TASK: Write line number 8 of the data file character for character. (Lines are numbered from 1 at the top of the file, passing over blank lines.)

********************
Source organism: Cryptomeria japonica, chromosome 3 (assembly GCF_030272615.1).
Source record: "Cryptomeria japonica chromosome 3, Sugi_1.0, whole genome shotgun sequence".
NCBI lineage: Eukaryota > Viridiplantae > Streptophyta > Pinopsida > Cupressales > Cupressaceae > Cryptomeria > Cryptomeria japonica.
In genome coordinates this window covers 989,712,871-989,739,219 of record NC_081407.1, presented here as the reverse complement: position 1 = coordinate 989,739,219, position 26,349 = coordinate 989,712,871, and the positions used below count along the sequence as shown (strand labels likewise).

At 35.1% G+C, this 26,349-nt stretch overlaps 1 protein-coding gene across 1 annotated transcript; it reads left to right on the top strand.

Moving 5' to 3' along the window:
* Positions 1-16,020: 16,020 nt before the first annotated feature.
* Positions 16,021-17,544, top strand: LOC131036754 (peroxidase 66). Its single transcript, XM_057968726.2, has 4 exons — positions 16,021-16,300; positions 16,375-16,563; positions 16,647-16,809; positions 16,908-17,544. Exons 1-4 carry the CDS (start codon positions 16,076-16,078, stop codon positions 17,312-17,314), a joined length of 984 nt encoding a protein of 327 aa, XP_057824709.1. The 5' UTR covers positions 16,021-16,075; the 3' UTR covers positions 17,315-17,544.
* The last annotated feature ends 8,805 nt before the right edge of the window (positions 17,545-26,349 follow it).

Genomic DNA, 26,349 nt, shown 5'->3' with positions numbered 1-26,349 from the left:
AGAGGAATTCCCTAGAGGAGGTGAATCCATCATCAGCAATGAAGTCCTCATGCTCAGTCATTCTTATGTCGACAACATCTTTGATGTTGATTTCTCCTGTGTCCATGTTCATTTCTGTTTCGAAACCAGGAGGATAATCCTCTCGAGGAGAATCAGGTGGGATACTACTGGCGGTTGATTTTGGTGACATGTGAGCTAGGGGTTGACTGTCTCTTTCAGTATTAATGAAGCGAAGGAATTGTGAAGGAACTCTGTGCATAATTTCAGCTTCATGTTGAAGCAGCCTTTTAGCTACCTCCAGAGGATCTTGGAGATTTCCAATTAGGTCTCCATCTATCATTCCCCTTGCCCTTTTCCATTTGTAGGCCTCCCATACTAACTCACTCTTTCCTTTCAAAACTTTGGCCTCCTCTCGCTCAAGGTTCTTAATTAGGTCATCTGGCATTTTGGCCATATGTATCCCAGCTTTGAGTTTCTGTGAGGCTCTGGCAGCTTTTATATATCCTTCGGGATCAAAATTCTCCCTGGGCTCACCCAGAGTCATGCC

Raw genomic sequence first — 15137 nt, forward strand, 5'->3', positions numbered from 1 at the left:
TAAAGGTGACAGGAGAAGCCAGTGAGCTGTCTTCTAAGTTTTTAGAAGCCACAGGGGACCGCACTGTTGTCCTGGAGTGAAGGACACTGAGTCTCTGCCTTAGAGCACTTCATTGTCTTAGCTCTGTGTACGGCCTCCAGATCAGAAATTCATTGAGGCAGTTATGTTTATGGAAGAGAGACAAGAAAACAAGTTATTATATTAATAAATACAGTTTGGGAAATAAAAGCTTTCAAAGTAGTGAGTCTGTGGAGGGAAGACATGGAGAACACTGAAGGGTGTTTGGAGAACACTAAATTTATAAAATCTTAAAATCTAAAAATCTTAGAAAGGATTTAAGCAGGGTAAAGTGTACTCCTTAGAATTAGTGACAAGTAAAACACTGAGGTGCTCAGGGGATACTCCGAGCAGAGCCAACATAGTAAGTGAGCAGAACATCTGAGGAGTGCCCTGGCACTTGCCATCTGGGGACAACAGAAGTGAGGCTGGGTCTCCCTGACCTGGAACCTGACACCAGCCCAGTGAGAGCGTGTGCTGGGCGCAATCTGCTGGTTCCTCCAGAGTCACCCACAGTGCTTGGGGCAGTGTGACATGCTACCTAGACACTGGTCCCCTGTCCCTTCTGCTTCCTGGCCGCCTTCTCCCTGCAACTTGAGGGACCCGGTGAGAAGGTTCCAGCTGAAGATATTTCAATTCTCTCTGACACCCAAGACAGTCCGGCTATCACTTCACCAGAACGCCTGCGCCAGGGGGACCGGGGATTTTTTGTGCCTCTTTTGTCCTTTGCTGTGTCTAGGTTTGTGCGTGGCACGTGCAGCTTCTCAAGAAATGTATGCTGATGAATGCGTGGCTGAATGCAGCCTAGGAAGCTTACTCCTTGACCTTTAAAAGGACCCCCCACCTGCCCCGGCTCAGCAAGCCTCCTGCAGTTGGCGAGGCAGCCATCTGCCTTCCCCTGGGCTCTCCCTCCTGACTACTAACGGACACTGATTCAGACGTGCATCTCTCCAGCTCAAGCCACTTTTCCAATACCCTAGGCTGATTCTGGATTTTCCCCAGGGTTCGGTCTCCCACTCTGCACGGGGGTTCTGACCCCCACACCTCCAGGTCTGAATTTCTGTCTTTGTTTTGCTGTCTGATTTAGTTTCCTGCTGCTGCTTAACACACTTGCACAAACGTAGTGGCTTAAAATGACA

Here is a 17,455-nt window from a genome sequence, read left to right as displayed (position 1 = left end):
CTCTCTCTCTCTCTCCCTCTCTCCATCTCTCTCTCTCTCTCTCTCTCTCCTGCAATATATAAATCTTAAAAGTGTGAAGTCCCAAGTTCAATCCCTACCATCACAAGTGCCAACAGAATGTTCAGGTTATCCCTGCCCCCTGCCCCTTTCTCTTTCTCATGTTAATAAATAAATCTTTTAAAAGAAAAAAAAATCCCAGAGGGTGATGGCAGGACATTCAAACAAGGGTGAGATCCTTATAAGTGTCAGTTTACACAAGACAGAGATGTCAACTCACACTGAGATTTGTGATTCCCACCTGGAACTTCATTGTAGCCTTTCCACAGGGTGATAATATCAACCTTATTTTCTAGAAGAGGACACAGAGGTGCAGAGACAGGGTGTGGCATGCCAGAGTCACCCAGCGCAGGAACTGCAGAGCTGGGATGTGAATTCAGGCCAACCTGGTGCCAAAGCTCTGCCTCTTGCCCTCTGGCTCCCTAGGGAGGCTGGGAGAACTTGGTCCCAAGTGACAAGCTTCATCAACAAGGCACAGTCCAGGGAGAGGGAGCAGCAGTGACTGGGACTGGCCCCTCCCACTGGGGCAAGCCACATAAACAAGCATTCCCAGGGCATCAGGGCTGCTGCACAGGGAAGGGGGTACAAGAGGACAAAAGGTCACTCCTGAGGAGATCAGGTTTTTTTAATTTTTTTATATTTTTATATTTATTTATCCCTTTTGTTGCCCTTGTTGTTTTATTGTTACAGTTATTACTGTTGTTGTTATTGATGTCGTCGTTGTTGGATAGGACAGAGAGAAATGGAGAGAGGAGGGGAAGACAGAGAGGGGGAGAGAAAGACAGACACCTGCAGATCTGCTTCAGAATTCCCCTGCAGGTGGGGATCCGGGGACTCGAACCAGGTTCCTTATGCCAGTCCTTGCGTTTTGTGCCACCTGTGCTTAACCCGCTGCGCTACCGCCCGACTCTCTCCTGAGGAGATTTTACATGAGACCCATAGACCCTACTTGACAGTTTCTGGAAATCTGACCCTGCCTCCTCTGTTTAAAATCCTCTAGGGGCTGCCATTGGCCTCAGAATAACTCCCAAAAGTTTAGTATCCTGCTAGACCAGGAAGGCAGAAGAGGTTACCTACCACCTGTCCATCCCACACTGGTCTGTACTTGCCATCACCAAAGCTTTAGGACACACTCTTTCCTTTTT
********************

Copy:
* Positions 16,021-17,544, top strand: LOC131036754 (peroxidase 66). Its single transcript, XM_057968726.2, has 4 exons — positions 16,021-16,300; positions 16,375-16,563; positions 16,647-16,809; positions 16,908-17,544. Exons 1-4 carry the CDS (start codon positions 16,076-16,078, stop codon positions 17,312-17,314), a joined length of 984 nt encoding a protein of 327 aa, XP_057824709.1. The 5' UTR covers positions 16,021-16,075; the 3' UTR covers positions 17,315-17,544.